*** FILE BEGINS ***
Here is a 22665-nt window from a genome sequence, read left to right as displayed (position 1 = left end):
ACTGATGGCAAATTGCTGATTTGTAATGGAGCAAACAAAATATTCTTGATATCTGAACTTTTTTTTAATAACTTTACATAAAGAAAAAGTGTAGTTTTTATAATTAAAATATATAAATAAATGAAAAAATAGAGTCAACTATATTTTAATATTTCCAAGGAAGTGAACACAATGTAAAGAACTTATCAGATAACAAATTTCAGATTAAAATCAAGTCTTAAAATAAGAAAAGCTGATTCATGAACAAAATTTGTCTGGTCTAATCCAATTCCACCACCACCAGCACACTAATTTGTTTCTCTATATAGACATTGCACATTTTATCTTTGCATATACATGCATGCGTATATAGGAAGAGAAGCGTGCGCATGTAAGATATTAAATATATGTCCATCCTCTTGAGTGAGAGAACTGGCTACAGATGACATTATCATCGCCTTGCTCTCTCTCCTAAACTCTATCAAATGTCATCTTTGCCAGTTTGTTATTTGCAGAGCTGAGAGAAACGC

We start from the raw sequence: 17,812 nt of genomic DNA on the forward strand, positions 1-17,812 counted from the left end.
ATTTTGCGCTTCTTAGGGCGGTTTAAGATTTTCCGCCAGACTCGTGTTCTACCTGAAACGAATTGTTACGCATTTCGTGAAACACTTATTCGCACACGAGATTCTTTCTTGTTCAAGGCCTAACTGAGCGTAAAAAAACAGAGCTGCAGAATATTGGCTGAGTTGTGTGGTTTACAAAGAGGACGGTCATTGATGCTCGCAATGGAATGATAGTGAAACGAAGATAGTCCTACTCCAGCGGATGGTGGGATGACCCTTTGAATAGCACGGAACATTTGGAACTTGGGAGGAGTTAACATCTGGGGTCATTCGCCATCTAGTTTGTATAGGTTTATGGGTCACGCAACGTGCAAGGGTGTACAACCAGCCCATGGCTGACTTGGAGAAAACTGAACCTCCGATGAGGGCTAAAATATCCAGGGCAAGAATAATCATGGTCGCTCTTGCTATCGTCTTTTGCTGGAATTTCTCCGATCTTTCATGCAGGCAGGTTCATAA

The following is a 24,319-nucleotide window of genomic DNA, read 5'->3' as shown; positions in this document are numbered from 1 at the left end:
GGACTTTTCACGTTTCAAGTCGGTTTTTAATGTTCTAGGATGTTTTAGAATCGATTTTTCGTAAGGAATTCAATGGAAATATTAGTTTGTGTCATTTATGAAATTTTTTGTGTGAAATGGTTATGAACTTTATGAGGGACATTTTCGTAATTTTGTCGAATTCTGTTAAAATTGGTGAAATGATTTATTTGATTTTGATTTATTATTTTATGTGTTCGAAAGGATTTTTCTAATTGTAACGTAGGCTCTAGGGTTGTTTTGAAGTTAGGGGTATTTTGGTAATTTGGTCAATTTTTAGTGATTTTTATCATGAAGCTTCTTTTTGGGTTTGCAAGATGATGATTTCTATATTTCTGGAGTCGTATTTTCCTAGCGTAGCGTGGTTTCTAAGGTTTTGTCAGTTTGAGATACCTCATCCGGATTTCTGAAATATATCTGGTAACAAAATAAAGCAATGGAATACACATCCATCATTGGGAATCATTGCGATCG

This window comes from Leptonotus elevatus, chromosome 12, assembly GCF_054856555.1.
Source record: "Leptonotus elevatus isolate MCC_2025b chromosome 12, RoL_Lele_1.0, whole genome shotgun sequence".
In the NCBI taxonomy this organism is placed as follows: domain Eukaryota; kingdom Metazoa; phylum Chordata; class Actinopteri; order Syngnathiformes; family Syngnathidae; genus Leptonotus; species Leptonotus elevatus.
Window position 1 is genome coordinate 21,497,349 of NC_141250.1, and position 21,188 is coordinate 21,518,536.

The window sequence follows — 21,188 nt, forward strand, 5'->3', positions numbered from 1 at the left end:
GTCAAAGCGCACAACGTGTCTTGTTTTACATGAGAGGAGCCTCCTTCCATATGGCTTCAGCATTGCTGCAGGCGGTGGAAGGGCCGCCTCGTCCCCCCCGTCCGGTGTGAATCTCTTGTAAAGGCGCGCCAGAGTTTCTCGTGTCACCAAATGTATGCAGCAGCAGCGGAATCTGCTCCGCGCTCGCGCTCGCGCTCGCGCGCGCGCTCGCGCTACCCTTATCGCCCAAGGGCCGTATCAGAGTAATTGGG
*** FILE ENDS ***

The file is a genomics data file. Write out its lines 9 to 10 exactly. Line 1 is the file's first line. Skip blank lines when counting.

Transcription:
In the NCBI taxonomy this organism is placed as follows: domain Eukaryota; kingdom Metazoa; phylum Chordata; class Actinopteri; order Syngnathiformes; family Syngnathidae; genus Leptonotus; species Leptonotus elevatus.
Window position 1 is genome coordinate 21,497,349 of NC_141250.1, and position 21,188 is coordinate 21,518,536.